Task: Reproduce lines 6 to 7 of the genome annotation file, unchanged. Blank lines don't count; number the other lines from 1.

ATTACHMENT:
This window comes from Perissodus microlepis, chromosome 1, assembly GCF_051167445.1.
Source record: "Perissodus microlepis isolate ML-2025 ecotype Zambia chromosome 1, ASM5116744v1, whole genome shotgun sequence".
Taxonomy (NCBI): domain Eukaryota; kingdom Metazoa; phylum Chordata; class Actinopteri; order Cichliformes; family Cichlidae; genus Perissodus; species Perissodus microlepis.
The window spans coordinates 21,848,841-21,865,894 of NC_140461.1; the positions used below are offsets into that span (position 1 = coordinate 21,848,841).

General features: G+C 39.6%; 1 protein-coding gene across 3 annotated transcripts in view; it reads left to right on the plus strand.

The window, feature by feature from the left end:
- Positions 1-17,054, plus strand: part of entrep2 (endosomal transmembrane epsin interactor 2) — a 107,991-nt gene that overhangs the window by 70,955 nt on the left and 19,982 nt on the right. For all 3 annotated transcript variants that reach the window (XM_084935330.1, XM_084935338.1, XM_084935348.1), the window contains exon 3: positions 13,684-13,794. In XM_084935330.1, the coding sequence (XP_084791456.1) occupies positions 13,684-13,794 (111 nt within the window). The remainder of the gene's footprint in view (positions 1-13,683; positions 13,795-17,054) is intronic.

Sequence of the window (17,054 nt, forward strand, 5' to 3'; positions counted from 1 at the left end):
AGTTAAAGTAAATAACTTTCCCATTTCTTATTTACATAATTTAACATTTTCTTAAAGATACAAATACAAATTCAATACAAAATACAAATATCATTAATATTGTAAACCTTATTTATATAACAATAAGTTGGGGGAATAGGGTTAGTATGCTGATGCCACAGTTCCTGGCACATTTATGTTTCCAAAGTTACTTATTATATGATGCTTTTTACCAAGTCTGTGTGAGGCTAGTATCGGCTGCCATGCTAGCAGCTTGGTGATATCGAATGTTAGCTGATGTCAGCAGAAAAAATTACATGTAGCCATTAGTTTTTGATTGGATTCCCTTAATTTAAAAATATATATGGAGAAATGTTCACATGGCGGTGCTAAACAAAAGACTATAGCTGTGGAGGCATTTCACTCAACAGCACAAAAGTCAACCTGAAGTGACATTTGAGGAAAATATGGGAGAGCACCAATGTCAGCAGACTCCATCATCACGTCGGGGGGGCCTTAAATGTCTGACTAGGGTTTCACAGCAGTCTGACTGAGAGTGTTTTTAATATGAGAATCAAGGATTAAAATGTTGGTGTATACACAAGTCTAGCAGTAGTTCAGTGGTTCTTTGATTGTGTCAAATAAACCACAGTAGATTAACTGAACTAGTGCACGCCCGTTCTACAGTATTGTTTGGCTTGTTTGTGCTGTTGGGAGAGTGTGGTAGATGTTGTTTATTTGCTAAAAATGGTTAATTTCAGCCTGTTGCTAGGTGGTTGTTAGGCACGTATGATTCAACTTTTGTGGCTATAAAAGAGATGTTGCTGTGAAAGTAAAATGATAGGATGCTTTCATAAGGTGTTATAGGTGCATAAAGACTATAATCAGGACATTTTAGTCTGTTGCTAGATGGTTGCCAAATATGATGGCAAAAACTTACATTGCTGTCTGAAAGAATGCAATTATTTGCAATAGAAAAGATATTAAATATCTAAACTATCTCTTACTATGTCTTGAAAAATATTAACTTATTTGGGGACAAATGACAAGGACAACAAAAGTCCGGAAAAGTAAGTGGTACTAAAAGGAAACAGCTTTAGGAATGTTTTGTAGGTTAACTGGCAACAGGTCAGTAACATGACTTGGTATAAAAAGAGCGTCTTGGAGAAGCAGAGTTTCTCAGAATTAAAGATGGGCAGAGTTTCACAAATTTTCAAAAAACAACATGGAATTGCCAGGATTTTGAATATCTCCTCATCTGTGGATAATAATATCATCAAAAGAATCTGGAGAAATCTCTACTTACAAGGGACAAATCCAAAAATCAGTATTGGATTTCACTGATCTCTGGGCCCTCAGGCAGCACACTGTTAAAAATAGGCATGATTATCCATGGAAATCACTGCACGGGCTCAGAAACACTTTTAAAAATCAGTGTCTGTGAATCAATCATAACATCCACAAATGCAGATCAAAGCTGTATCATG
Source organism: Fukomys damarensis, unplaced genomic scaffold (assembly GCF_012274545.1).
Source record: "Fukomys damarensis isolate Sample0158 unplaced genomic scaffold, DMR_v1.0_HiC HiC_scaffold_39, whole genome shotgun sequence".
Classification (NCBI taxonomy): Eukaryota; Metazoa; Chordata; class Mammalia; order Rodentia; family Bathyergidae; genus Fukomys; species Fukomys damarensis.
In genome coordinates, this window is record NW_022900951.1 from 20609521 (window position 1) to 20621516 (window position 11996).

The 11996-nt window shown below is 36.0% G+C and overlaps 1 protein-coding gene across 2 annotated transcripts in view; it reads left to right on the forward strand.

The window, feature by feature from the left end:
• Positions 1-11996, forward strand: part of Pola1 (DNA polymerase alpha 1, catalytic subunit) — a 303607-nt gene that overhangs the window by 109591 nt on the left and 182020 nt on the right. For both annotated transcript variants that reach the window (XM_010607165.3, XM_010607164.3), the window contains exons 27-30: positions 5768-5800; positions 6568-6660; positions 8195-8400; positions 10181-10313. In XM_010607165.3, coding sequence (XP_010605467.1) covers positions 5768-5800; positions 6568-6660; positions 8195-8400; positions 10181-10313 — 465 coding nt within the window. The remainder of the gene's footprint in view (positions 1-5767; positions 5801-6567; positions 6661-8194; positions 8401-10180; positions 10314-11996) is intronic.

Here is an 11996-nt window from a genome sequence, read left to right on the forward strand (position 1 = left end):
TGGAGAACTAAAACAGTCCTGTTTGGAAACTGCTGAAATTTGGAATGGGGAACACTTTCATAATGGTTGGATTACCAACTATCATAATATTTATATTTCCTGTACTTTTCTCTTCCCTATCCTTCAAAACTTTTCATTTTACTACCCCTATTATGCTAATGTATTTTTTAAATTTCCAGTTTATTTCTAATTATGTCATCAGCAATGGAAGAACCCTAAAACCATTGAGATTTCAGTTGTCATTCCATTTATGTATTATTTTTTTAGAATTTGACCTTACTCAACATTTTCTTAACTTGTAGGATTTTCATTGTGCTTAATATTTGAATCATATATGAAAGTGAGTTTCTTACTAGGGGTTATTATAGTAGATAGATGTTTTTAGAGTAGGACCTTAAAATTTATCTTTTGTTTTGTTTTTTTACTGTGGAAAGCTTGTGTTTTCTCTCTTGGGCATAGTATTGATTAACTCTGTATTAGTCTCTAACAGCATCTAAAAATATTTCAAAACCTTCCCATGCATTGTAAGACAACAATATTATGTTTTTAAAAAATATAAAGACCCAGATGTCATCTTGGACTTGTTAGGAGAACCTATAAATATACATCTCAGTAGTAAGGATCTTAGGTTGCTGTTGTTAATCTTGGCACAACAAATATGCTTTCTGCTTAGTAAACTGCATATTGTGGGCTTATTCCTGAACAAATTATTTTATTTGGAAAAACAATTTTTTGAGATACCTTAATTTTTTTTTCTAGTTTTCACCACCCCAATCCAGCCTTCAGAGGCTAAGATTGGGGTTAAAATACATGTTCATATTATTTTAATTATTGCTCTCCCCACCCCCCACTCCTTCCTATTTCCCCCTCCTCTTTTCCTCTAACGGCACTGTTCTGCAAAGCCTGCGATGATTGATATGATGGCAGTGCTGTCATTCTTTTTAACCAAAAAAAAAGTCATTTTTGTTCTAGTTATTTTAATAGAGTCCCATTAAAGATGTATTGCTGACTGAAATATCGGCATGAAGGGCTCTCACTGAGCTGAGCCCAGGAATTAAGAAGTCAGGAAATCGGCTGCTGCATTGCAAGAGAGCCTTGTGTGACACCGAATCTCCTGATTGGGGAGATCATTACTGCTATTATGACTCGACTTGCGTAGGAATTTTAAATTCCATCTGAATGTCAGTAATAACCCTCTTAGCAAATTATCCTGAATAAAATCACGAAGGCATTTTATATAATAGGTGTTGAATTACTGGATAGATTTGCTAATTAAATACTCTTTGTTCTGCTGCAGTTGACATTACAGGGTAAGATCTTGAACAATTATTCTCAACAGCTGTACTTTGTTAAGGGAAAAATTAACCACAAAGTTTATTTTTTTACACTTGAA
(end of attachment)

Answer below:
The window, feature by feature from the left end:
- Positions 1-17,054, plus strand: part of entrep2 (endosomal transmembrane epsin interactor 2) — a 107,991-nt gene that overhangs the window by 70,955 nt on the left and 19,982 nt on the right. For all 3 annotated transcript variants that reach the window (XM_084935330.1, XM_084935338.1, XM_084935348.1), the window contains exon 3: positions 13,684-13,794. In XM_084935330.1, the coding sequence (XP_084791456.1) occupies positions 13,684-13,794 (111 nt within the window). The remainder of the gene's footprint in view (positions 1-13,683; positions 13,795-17,054) is intronic.